More than 500 people work in the year-old building, which clearly, emphatically, reminds them at every turn that they work for a company that screens movies. Notice the light fixtures in the entry lobby: They’re designed to look like movie popcorn. Wall decorations are movie-related. Even the carpets and the wallpaper are pixelated designs based on film from top-grossing movies.
The building’s central core is dominated by two giant video screens, one visible from the first and second floors, the other from the third and fourth. Stair-stepping down to each screen are broad ash wood staircases, part steps for walking and part tiers for sitting that mirror stadium seating in AMC theaters. The massive screens continuously cycle through movie and internal communications, showcasing everything from staff anniversaries to videoconferencing.
Some of the employee amenities include a conference room that morphs into a yoga studio, a nursing room for mothers, an indoor bike-borrowing rack, a putting green on an outdoor deck, and multiple shared-space locations where people can choose to work.
Especially notable for privacy are noise-canceling banquettes, where, despite being in the building’s open central core, someone can have a private conversation without being heard outside the seats’ high walls.
Appreciation for individual privacy extends to the restrooms. Each self-contained stall has a sink next to its toilet and a full-sized door and walls, much like those found in top-drawer hotels.
Something that’s really cool — or warm — for anyone who’s fought battles over office thermostats: Each workspace has its own controllable air vent in the floor, the cover of which looks like (what else?) a film reel.
Shared spaces used for group meetings, company parties and community gatherings include a full bar, a large outdoor balcony with a fire pit, and flexible furniture arrangements.
One of the coolest day-to-day things is the attention paid to each floor’s kitchenette. The company has “gone green” by using metal silverware and glass dishware instead of disposable utensils and plates. AMC solved the age-old problem of co-workers leaving dirty dishes in the sink by eliminating big, flat-bottomed sinks in favor of narrow, sloping aluminum ditches. The skinny spots allow a rinse before depositing dirties in quiet, fast-cycle dishwashers under the counter. Note, too, the magnetic rims on the trash receptacles that capture any carelessly tossed silverware.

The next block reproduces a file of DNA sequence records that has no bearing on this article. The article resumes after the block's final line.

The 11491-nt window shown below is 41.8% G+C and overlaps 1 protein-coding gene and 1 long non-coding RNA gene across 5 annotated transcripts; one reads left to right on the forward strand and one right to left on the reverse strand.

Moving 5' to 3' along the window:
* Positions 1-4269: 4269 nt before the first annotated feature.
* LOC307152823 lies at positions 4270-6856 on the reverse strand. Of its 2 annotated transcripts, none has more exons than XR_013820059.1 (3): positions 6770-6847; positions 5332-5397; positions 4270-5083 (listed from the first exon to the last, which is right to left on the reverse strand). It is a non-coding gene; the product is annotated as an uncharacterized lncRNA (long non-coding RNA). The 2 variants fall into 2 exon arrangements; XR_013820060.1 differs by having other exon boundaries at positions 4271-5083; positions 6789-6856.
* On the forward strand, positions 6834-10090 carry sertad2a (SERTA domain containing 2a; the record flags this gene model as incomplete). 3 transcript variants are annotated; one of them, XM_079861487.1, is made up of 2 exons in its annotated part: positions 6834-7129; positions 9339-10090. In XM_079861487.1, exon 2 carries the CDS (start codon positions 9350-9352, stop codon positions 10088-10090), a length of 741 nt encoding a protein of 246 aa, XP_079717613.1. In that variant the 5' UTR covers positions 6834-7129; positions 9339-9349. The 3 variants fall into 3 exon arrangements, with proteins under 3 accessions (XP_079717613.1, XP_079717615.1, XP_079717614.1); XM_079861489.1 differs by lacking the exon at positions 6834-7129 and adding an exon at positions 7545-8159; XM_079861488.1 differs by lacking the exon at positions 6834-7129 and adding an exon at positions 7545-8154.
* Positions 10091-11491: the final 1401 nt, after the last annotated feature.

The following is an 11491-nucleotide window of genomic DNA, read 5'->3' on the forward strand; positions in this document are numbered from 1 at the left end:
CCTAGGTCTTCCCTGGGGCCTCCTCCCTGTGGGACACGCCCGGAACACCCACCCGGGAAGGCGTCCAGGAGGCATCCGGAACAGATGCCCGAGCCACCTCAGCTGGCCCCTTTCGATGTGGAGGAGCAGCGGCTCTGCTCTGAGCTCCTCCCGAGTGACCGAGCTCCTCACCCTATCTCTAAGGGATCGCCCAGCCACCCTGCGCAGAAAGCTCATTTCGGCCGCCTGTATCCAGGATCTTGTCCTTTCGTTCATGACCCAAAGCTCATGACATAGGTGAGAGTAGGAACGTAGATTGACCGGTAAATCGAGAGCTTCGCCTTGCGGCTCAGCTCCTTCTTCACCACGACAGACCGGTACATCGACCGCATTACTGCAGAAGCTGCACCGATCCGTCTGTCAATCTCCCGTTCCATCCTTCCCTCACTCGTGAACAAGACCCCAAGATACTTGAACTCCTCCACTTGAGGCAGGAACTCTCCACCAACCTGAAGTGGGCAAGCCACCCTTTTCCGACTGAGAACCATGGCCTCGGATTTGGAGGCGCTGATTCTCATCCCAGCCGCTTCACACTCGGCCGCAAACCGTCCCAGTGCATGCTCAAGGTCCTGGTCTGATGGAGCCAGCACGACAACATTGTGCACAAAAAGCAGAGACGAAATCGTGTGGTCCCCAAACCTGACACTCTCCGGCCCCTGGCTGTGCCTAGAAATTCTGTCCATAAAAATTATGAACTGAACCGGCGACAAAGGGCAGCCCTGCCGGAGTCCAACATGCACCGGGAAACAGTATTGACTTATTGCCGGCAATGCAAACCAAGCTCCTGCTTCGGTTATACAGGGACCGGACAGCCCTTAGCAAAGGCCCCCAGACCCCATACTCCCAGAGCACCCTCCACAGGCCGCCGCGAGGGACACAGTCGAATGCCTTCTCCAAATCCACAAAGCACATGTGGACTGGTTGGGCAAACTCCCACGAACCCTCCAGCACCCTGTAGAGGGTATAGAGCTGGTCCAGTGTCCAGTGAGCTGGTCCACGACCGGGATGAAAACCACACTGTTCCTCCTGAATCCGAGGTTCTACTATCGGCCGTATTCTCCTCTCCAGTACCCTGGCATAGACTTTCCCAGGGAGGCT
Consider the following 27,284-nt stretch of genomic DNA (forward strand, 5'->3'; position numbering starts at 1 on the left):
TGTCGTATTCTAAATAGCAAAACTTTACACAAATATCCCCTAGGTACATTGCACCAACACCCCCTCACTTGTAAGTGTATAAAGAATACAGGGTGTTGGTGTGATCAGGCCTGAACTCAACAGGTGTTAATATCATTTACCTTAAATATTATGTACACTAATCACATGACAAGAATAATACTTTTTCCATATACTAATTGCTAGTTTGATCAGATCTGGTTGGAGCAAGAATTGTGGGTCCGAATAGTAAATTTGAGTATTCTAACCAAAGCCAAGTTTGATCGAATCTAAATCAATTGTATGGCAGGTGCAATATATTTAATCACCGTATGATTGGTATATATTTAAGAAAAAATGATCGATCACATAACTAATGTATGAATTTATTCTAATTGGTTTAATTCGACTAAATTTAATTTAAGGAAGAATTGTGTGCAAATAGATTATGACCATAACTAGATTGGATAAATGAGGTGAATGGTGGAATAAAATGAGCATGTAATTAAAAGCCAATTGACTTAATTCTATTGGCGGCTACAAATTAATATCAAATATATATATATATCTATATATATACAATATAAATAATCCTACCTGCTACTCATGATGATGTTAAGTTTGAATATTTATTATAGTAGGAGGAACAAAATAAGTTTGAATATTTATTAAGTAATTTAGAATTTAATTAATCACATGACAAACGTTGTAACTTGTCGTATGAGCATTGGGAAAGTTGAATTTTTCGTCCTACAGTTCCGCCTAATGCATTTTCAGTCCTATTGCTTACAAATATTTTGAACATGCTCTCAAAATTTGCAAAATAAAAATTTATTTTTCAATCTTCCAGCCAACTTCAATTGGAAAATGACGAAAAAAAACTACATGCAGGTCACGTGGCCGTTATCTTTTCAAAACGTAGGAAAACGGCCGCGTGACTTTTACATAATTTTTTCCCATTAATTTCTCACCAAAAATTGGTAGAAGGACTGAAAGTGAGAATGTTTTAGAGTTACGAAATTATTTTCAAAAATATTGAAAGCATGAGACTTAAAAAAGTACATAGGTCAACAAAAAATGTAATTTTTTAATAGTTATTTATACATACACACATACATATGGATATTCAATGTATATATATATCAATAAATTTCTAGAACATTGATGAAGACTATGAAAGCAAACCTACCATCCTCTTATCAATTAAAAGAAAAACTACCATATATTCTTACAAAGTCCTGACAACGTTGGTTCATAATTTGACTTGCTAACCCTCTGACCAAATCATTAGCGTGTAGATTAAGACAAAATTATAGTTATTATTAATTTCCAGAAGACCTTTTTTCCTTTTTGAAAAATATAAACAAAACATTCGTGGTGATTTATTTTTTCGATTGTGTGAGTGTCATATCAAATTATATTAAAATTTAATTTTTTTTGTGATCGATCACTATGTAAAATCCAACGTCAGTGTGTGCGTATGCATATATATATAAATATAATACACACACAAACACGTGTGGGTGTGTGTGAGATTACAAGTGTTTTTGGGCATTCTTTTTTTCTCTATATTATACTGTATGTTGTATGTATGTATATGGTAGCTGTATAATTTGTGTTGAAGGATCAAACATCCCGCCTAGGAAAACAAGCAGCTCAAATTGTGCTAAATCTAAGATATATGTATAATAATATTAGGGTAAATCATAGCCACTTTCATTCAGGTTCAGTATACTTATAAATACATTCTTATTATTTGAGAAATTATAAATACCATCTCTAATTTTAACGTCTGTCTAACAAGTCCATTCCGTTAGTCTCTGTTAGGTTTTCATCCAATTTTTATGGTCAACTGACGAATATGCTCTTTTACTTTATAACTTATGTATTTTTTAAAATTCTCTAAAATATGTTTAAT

A stocked food area includes healthy food options, a kiosk to pay with a swipe of one’s ID card, and a drawer labeled with a red cross and filled with emergency medical supplies.
Most important throughout the building, said Michele Mattoon, AMC’s manager of office services, “We tried to break down the feeling of ‘haves’ and ‘have nots.’”
The building follows the trend of having almost all private offices in the middle and shared work spaces around the windows. And, if managers got to pick a color for one of their office walls, other workers got to pick their colors for seat cushions atop their mobile pedestal files in personal work spaces. Giving workers a buy-in for their environment makes for happier campers, Mattoon said.
After FishNet Security decided in 2011 to move into an existing building on Sprint Corp.’s Overland Park campus, it spent a year gutting and redesigning the interior space to accommodate its needs as a leading information technology security firm.
Emphasis on security.
What looks like a typical clear-glass-walled conference room will, with a flick of a wall switch, become a frosted-glass room so that passers-by can’t see what or who is in the room. An added cool factor for the product, made by a British company, ProDisplay: the glass doubles as a whiteboard to scribble notes.
“The client guests we bring in are executives from some of the very largest companies in the world,” said Mark Williams, FishNet’s president and chief operating officer. “We don’t want to look like a Best Buy with a bank of TV screens stuck all over. We need to wow.”
FishNet’s renovation of the former Sprint building devoted 21,000 square feet out of its 100,000-square-foot space to a sophisticated “executive briefing center to showcase our capabilities,” Williams said. “We roll out the red carpet with A-1 space done with a purpose.”
The wow comes easily in an auditorium used to show clients what FishNet does. The centerpiece is a 37-foot by 7-foot video touch screen, which the company believes is the largest in a corporate environment anywhere in the world.
With a finger touch from someone standing at the screen, the company can, for example, show a map with pins representing a real-time depiction of known malicious IT addresses anywhere in the world. But the real stunner is that with another touch the giant video screen can transform into glass that reveals FishNet’s actual 24/7 IT security monitoring center behind the screen, a super-secret glimpse into the company’s operational core.